is one of the principal defenders of this point of view.
- Our common-sense understanding of belief may not be entirely correct, but it is close enough to make some useful predictions - This view argues that we will eventually reject the idea of belief as we use it now, but that there may be a correlation between what we take to be a belief when someone says "I believe that snow is white" and how a future theory of psychology will explain this behaviour. Most notably philosopher Stephen StichStephen StichStephen Stich is a professor of Philosophy at Rutgers University. He is also currently an Honorary Professor of the department of Philosophy at the University of Sheffield. Stich's main philosophical interests are in the philosophy of mind, cognitive science, epistemology, and moral psychology. He...
has argued for this particular understanding of belief.
- Our common-sense understanding of belief is entirely wrong and will be completely superseded by a radically different theory that will have no use for the concept of belief as we know it - Known as eliminativism, this view, (most notably proposed by PaulPaul ChurchlandPaul Churchland is a philosopher noted for his studies in neurophilosophy and the philosophy of mind. He is currently a Professor at the University of California, San Diego, where he holds the Valtz Chair of Philosophy. Churchland holds a joint appointment with the Cognitive Science Faculty and...
and Patricia ChurchlandPatricia ChurchlandPatricia Smith Churchland is a Canadian-American philosopher noted for her contributions to neurophilosophy and the philosophy of mind. She has been a Professor at the University of California, San Diego since 1984...
), argues that the concept of belief is like obsolete theories of times past such as the four humours theory of medicine, or the phlogiston theoryPhlogiston theoryThe phlogiston theory , first stated in 1667 by Johann Joachim Becher, is an obsolete scientific theory that postulated the existence of a fire-like element called "phlogiston", which was contained within combustible bodies and released during combustion...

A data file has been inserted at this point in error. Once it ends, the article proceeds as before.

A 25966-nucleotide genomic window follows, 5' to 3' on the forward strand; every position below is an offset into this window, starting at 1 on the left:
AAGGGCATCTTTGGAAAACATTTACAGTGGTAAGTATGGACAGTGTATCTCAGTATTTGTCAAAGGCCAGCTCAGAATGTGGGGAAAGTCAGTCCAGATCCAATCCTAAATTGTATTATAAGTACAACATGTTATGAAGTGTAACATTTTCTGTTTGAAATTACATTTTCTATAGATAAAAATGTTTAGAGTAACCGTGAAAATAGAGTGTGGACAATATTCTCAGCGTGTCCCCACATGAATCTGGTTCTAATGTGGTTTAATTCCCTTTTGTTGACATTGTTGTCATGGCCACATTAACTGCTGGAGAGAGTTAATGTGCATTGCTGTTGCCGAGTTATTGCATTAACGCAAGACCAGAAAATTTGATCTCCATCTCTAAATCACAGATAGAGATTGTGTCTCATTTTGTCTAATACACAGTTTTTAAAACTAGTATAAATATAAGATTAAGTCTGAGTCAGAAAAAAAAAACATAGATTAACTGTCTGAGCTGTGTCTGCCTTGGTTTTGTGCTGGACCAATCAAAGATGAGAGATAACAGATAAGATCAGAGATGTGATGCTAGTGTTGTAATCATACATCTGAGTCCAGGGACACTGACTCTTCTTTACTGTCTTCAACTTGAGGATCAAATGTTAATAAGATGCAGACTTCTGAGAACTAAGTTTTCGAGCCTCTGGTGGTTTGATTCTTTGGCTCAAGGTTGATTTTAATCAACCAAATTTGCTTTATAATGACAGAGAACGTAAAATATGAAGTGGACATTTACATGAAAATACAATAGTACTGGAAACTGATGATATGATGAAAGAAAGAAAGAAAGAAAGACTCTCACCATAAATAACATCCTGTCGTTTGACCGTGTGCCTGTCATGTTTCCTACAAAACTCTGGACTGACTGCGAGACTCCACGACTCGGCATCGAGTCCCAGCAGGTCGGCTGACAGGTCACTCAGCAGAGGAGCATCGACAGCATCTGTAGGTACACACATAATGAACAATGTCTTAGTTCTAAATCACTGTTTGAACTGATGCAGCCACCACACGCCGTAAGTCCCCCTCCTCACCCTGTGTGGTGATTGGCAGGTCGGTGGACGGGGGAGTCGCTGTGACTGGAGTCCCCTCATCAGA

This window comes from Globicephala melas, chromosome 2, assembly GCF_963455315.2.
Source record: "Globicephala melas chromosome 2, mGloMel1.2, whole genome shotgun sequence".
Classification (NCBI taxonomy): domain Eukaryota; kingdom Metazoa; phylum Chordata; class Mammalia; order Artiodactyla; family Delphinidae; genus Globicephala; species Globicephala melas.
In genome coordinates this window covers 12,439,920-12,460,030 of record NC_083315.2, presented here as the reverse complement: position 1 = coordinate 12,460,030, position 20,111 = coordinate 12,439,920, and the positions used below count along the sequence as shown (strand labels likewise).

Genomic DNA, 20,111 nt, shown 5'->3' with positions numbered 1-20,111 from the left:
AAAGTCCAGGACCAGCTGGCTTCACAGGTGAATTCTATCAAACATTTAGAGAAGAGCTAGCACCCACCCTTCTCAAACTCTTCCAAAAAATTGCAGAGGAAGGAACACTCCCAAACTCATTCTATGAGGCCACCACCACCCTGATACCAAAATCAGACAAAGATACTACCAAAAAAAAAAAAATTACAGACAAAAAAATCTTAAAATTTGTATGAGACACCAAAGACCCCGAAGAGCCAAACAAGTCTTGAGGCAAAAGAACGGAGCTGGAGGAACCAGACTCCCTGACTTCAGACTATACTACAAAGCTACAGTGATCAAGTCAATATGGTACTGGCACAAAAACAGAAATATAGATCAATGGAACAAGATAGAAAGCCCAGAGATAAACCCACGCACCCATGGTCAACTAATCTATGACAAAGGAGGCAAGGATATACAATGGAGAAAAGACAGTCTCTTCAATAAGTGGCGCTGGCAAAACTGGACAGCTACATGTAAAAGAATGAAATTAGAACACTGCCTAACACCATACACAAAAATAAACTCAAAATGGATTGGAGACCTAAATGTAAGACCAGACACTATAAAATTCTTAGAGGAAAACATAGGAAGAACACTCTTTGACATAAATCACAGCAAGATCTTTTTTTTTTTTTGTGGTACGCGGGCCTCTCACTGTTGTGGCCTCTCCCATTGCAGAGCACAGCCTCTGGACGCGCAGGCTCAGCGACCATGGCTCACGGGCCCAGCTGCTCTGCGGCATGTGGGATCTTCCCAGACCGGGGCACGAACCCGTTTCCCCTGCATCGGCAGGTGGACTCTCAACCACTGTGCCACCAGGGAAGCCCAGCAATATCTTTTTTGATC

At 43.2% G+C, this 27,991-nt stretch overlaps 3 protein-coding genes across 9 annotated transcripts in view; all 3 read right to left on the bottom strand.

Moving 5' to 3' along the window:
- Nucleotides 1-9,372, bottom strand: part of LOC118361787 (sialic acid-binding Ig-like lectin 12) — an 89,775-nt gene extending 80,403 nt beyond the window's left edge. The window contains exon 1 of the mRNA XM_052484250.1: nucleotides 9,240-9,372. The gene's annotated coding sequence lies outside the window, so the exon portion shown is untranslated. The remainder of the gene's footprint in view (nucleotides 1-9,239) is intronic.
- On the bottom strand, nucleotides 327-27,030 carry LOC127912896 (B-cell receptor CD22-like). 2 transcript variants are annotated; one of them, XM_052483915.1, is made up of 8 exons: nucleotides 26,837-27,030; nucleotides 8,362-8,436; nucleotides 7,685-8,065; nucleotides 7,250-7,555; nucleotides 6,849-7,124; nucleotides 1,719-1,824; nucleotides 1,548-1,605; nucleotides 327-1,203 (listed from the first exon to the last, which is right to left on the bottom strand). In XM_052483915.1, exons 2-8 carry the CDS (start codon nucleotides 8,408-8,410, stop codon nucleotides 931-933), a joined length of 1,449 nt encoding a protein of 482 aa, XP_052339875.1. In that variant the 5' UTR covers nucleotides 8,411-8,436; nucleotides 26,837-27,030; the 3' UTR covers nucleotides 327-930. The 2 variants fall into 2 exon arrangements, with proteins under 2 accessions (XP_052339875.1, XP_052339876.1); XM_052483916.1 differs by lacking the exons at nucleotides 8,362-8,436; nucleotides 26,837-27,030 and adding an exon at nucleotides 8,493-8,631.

of combustion. In these cases science hasn't provided us with a more detailed account of these theories, but completely rejected them as valid scientific concepts to be replaced by entirely different accounts. The Churchlands argue that our common-sense concept of belief is similar, in that as we discover more about neuroscience and the brain, the inevitable conclusion will be to reject the belief hypothesis in its entirety.
- Our common-sense understanding of belief is entirely wrong; however, treating people, animals and even computers as if they had beliefs, is often a successful strategy - The major proponents of this view, Daniel DennettDaniel DennettDaniel Clement Dennett is an American philosopher, writer and cognitive scientist whose research centers on the philosophy of mind, philosophy of science and philosophy of biology, particularly as those fields relate to evolutionary biology and cognitive science. He is currently the Co-director of...
and Lynne Rudder BakerLynne Rudder BakerLynne Rudder Baker is an American philosopher and author, currently a "Distinguished Professor" at the University of Massachusetts Amherst. She is a native of Atlanta. She got her Ph.D. in 1972 from Vanderbilt University....
, are both eliminativists in that they believe that beliefs are not a scientifically valid concept, but they don't go as far as rejecting the concept of belief as a predictive device. Dennett gives the example of playing a computer at chess. While few people would agree that the computer held beliefs, treating the computer as if it did (e.g. that the computer believes that taking the opposition's queen will give it a considerable advantage) is likely to be a successful and predictive strategy. In this understanding of belief, named by Dennett the intentional stanceIntentional stanceThe intentional stance is a term coined by philosopher Daniel Dennett for the level of abstraction in which we view the behavior of a thing in terms of mental properties...
, belief-based explanations of mind and behaviour are at a different level of explanation and are not reducible to those based on fundamental neuroscience although both may be explanatory at their own level.